By Levi Larson
Maybe you’re afraid you won’t fit in. Maybe you’re afraid of what you’d be leaving behind. Maybe you just don’t like politics. These are legitimate fears, but they should not stop you from taking a chance on Washington D.C. My two weeks in our nation’s capital has expanded my awareness as to just how much the city has to offer.
1. Visiting another nation is as simple as a cab ride to Georgetown.
Okay. Maybe I’m exaggerating a little bit, but the culture of D.C. is composed of individuals coming from parts of the world rarely acknowledged. For one of our site visits we had the opportunity to visit the Austrian Public Radio D.C. location. Austria has reporters located here to get the scoop on American politics. The small European nation takes great interest in these stories as the U.S. has influence over countries across the globe. Speaking with American politicians is not easily accomplished for a network catering to an audience unable to vote. Visiting this radio group emphasized just how far people are willing to travel to be a part of American politics.
2. D.C. isn’t all politics.
Many have an inaccurate vision of D.C. picturing a city full of politicians. This is simply not a realistic belief. While a significant portion of the population has made the big move to be a part of the government in some way, shape or form there are jobs for those not interested in politics. Thirty-eight percent of D.C. residents work for the federal government. This leaves a sizeable portion in other arenas.
3. Where else are you going to listen to Pat Buchanan live?
As a part of The Washington Center programming we were able to hear from an array of speakers one being Pat Buchanan, confidant of former president Richard Nixon. Born in 1995, all of my knowledge of the Nixon presidency is secondhand and mostly centered around the Watergate scandal. Buchanan spoke of his mentor with an admiration and appreciation that became almost contagious. Buchanan’s recollection of Nixon’s political comeback as the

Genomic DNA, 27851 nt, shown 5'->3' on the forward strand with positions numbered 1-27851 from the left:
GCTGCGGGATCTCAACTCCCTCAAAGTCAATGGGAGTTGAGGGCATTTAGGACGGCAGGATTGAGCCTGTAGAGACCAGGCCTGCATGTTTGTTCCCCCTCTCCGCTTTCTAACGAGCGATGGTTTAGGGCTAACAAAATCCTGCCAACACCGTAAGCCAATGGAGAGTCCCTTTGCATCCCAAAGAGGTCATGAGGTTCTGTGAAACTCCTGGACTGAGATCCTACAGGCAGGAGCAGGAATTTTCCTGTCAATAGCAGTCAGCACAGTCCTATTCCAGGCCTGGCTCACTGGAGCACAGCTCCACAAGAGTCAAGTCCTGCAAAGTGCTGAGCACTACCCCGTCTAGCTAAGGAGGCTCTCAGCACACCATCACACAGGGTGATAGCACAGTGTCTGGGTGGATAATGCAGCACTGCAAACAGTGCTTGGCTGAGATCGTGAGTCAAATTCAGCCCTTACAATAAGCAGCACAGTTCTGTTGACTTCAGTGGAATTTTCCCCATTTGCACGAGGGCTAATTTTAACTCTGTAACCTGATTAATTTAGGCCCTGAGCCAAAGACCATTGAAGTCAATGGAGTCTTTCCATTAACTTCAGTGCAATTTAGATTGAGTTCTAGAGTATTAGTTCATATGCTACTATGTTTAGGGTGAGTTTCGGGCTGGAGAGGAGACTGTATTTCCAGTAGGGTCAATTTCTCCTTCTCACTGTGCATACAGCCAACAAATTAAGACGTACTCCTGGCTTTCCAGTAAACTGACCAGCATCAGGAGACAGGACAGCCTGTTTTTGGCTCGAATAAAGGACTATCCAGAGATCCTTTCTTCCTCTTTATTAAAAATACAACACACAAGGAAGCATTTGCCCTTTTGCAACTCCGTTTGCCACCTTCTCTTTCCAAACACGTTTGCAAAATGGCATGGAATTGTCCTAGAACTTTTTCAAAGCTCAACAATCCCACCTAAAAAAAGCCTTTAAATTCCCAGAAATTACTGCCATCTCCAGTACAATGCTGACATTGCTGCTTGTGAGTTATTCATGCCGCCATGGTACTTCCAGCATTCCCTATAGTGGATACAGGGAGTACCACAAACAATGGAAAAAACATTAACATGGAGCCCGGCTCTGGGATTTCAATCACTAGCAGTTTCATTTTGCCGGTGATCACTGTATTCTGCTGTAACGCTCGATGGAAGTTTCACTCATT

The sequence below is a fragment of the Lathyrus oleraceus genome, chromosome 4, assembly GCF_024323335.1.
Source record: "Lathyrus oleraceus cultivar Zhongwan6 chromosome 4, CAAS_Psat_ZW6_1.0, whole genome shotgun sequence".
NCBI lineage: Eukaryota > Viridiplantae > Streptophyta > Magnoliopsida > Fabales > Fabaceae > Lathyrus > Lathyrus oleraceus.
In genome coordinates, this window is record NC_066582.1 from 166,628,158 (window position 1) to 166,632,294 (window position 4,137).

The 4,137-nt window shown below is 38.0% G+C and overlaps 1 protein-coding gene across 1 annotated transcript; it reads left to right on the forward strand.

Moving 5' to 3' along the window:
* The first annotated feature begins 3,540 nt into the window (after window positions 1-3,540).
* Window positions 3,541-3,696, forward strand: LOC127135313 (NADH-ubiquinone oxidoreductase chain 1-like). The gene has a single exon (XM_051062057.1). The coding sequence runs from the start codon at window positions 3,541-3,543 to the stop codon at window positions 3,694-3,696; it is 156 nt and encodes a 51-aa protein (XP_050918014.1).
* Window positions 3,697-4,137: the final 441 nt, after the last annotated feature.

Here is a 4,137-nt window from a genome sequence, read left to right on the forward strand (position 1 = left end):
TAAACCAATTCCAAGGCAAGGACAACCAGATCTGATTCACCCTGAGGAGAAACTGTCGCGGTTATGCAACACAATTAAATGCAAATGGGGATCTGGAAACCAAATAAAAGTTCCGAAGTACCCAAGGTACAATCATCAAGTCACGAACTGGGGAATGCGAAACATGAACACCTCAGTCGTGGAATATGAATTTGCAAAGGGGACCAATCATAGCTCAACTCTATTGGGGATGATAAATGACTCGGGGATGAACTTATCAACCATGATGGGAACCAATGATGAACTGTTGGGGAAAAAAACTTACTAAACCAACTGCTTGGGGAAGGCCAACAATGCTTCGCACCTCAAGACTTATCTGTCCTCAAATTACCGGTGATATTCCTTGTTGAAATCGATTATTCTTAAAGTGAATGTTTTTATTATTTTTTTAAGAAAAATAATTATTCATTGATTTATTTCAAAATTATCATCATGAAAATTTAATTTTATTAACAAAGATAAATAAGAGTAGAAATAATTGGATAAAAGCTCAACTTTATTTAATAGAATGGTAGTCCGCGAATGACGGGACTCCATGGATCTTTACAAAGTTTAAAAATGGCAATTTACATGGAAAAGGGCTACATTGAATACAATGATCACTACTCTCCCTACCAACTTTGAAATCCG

greatest the nation has ever witnessed, complimenting his foreign policy, made me temporarily forget the more scandalous ending to the story.
4. Bored isn’t a thing here.
Living with corn or soybean field view from every window of the house, I have known the feeling of boredom. In Washington D.C. that emotion does not surface. In a city home to such rich pieces of American history there is no excuse for being bored. If you do find yourself bored in the city do the tourist thing and walk along Pennsylvania Avenue to take the perfect White House selfie. Visit the
monuments. Stroll through the Smithsonian Museums. Take the metro to Eastern Market. If you just need some retail therapy make sure to browse the Georgetown shops. These designer shops and small boutiques make any Iowa shopping center look like the juniors’ department. In a city like D.C. boredom is inexcusable.
5. Politics are everywhere.
No matter where you go in D.C. you have the opportunity of being delayed by an ostentatious motorcade transporting Joe Biden. That was slightly bitter, but in all seriousness, there is no better political opportunity than the capital city. Housing all three federal branches of government, Washington D.C. is home, or at least temporary home to American politics’ most influential men and women. On top of the obvious political powerhouses are the workers whom implement the policy, the ultimate fate of legislation.
With so much to offer its citizens, D.C. is home to a varied population with a range of careers and aspirations. Whatever your intentions for moving may be, I strongly recommend taking a serious look at our nation’s capital as your next adventure. I dare you not to fall in love.